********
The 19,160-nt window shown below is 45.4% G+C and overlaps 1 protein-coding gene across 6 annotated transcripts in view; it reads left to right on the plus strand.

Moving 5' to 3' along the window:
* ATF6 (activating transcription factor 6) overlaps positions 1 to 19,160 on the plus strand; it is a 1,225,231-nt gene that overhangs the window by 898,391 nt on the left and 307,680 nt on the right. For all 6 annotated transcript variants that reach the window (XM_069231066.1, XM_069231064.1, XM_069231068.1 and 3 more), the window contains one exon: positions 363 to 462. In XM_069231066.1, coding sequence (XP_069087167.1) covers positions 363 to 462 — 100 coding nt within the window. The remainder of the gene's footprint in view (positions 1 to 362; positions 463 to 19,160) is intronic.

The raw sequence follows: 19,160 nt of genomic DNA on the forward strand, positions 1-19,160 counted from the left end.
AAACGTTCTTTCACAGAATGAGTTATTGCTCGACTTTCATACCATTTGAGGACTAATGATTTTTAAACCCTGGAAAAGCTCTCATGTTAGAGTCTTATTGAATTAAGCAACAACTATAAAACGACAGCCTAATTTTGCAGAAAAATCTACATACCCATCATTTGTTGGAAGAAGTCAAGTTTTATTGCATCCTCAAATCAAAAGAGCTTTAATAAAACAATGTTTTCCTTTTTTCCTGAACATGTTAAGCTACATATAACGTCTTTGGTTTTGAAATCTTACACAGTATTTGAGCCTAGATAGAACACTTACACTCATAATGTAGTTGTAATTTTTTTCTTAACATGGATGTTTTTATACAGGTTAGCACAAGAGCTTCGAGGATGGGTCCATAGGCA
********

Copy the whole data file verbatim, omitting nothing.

The 19,160-nt window shown below is 45.4% G+C and overlaps 1 protein-coding gene across 6 annotated transcripts in view; it reads left to right on the plus strand.

Moving 5' to 3' along the window:
* ATF6 (activating transcription factor 6) overlaps positions 1 to 19,160 on the plus strand; it is a 1,225,231-nt gene that overhangs the window by 898,391 nt on the left and 307,680 nt on the right. For all 6 annotated transcript variants that reach the window (XM_069231066.1, XM_069231064.1, XM_069231068.1 and 3 more), the window contains one exon: positions 363 to 462. In XM_069231066.1, coding sequence (XP_069087167.1) covers positions 363 to 462 — 100 coding nt within the window. The remainder of the gene's footprint in view (positions 1 to 362; positions 463 to 19,160) is intronic.

The raw sequence follows: 19,160 nt of genomic DNA on the forward strand, positions 1-19,160 counted from the left end.
AAACGTTCTTTCACAGAATGAGTTATTGCTCGACTTTCATACCATTTGAGGACTAATGATTTTTAAACCCTGGAAAAGCTCTCATGTTAGAGTCTTATTGAATTAAGCAACAACTATAAAACGACAGCCTAATTTTGCAGAAAAATCTACATACCCATCATTTGTTGGAAGAAGTCAAGTTTTATTGCATCCTCAAATCAAAAGAGCTTTAATAAAACAATGTTTTCCTTTTTTCCTGAACATGTTAAGCTACATATAACGTCTTTGGTTTTGAAATCTTACACAGTATTTGAGCCTAGATAGAACACTTACACTCATAATGTAGTTGTAATTTTTTTCTTAACATGGATGTTTTTATACAGGTTAGCACAAGAGCTTCGAGGATGGGTCCATAGGCA